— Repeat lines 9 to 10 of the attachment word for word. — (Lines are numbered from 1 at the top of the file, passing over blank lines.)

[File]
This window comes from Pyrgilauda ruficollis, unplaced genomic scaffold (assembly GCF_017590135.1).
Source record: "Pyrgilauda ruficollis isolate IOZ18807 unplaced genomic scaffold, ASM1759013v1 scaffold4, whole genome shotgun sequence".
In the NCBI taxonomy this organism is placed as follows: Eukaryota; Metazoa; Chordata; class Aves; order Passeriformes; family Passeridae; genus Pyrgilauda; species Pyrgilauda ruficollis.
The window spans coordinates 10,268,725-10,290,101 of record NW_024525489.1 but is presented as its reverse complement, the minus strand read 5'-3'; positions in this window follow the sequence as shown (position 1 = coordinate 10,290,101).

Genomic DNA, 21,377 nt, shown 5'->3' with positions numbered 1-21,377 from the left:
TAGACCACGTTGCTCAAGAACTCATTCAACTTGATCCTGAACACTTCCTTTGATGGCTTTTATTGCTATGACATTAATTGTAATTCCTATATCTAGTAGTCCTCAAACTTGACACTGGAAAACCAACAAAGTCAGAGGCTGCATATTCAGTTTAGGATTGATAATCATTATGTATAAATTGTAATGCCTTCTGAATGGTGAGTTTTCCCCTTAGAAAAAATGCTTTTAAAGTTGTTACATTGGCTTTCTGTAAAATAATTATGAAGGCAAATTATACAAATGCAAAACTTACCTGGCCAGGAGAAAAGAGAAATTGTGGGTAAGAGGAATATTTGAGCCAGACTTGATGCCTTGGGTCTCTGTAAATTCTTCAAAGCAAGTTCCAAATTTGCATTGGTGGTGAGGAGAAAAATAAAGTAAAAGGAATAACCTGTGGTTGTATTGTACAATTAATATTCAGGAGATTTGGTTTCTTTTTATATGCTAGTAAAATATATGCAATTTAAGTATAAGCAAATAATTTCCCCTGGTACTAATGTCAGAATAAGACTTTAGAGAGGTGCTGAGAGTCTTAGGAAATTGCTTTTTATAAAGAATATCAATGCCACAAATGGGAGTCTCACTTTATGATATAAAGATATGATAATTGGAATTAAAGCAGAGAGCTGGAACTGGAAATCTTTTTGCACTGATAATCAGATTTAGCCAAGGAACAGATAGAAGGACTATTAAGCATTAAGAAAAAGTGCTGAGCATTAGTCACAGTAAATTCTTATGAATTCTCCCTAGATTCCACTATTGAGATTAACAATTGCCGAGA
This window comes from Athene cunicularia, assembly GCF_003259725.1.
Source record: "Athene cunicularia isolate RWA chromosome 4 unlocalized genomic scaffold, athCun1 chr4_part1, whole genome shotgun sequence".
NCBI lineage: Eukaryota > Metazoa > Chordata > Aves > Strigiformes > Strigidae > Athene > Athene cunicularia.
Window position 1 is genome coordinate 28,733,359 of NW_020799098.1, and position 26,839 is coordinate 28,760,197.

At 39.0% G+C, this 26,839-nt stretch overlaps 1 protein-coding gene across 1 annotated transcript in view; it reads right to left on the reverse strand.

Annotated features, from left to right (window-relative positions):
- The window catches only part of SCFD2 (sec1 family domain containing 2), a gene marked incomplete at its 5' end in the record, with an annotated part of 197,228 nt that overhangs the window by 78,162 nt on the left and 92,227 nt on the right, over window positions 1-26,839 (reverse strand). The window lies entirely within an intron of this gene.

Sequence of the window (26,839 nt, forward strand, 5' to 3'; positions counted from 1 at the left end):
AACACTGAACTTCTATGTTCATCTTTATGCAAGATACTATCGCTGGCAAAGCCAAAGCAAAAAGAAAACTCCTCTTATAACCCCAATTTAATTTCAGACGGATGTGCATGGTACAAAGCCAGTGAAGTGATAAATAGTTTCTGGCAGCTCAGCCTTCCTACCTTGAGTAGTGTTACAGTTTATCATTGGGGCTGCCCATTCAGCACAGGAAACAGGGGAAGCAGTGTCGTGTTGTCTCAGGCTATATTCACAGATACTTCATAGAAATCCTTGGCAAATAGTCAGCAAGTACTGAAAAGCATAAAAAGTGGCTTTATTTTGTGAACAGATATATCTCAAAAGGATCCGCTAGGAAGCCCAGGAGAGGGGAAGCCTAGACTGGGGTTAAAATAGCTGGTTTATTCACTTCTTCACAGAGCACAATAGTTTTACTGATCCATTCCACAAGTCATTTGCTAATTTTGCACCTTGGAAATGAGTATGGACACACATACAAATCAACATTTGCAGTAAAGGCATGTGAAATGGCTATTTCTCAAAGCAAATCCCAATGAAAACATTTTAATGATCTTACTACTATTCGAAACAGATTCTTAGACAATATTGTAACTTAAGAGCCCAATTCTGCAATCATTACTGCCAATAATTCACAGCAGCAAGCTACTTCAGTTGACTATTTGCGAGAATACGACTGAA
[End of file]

NCBI lineage: Eukaryota > Metazoa > Chordata > Aves > Strigiformes > Strigidae > Athene > Athene cunicularia.
Window position 1 is genome coordinate 28,733,359 of NW_020799098.1, and position 26,839 is coordinate 28,760,197.